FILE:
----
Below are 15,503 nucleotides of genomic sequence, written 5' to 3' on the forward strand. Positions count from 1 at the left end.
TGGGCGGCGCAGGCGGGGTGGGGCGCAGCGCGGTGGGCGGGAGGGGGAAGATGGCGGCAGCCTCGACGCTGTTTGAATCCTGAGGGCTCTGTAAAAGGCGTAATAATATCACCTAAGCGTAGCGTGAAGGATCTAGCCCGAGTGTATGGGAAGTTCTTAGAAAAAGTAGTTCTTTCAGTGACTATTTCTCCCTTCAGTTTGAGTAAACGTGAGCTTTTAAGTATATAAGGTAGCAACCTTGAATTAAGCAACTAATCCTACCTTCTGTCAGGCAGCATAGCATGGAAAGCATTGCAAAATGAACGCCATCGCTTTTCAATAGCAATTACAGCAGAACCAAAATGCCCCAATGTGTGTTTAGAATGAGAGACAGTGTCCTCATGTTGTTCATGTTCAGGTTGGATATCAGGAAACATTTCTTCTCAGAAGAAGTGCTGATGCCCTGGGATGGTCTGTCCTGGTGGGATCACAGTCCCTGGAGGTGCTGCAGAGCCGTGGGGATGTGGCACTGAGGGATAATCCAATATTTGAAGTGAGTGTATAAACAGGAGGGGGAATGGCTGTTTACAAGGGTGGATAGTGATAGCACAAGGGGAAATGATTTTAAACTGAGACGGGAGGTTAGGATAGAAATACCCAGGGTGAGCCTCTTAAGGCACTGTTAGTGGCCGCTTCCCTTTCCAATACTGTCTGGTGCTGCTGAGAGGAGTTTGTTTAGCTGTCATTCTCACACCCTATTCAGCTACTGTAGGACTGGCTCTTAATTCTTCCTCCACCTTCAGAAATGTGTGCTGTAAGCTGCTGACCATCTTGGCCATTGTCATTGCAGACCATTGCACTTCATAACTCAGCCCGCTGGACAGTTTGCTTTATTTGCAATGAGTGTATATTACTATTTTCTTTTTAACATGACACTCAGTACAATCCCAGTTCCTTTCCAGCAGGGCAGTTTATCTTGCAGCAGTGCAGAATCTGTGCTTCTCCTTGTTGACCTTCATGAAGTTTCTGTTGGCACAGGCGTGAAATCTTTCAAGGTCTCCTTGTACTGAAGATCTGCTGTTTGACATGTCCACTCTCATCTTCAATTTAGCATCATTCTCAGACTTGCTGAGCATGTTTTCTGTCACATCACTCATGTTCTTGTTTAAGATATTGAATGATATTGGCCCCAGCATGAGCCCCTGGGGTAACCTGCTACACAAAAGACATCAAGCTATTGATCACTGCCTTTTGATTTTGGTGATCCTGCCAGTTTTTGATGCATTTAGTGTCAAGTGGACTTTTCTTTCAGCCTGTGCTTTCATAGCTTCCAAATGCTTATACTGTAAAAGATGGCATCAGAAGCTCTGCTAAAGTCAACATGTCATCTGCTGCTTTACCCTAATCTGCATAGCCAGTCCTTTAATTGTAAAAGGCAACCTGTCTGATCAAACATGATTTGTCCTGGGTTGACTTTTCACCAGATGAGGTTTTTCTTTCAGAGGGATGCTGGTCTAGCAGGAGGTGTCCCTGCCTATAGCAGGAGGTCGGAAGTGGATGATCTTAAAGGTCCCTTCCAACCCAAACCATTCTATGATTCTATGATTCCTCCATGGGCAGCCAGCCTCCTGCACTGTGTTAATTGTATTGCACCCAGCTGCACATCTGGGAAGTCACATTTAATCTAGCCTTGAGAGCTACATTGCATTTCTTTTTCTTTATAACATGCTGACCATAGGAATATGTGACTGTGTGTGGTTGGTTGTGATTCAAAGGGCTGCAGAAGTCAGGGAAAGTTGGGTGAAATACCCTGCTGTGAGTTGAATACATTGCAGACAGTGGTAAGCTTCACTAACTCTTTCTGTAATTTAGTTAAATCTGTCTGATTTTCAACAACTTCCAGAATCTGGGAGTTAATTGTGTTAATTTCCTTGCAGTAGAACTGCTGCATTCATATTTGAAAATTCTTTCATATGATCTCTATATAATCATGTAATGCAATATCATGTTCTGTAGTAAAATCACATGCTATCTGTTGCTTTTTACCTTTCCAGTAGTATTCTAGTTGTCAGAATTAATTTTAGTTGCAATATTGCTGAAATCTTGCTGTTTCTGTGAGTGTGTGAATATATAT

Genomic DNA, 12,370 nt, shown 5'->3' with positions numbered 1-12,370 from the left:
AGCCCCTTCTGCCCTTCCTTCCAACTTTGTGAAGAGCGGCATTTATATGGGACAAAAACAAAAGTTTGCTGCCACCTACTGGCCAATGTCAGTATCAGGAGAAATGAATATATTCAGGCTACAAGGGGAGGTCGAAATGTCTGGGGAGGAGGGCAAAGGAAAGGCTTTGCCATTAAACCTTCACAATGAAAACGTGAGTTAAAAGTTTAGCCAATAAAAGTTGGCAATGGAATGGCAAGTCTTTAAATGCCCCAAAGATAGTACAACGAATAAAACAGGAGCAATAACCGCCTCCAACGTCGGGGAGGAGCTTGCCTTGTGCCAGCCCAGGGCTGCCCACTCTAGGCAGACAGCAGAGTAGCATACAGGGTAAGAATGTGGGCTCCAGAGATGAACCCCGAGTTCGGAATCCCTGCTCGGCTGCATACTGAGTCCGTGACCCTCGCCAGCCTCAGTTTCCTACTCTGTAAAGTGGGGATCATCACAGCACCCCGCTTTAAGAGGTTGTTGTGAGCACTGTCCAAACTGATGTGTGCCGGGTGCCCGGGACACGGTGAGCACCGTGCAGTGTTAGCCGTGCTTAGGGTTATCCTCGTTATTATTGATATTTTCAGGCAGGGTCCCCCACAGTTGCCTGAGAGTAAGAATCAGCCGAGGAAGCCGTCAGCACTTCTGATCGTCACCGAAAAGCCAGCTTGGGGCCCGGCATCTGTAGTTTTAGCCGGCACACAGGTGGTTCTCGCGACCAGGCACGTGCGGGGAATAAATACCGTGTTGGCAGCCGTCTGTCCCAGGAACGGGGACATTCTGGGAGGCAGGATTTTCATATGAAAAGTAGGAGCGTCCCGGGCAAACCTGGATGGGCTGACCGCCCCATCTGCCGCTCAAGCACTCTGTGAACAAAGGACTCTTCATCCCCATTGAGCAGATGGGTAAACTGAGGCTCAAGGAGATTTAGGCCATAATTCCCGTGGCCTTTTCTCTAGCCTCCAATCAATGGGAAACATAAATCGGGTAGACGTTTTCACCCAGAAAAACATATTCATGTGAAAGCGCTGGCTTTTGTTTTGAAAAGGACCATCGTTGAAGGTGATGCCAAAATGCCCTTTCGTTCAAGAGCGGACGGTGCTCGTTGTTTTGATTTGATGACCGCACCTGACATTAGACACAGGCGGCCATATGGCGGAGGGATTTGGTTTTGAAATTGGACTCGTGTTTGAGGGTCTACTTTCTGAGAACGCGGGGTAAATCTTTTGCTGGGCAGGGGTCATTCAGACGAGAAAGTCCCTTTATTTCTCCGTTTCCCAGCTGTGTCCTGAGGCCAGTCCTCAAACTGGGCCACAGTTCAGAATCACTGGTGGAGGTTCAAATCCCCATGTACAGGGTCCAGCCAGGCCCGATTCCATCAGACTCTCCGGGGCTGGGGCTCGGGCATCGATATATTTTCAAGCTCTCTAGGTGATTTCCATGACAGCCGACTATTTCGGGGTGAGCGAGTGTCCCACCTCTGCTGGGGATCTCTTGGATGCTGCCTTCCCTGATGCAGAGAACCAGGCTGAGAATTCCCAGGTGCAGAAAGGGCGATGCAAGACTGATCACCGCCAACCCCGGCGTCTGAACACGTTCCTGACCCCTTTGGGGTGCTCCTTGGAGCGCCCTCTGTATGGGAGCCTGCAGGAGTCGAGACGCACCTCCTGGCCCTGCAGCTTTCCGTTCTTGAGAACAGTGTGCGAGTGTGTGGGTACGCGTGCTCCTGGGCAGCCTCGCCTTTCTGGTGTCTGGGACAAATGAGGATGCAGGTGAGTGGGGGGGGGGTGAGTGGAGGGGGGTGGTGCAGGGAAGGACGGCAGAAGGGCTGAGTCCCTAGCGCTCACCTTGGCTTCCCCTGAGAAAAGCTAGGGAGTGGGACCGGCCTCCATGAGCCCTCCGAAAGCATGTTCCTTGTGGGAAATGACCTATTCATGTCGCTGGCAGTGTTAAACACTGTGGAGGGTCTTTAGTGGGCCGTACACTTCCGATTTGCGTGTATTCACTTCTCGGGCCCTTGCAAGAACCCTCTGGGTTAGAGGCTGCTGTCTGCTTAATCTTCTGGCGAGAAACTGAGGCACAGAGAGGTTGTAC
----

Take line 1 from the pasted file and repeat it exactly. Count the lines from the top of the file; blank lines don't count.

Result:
Below are 15,503 nucleotides of genomic sequence, written 5' to 3' on the forward strand. Positions count from 1 at the left end.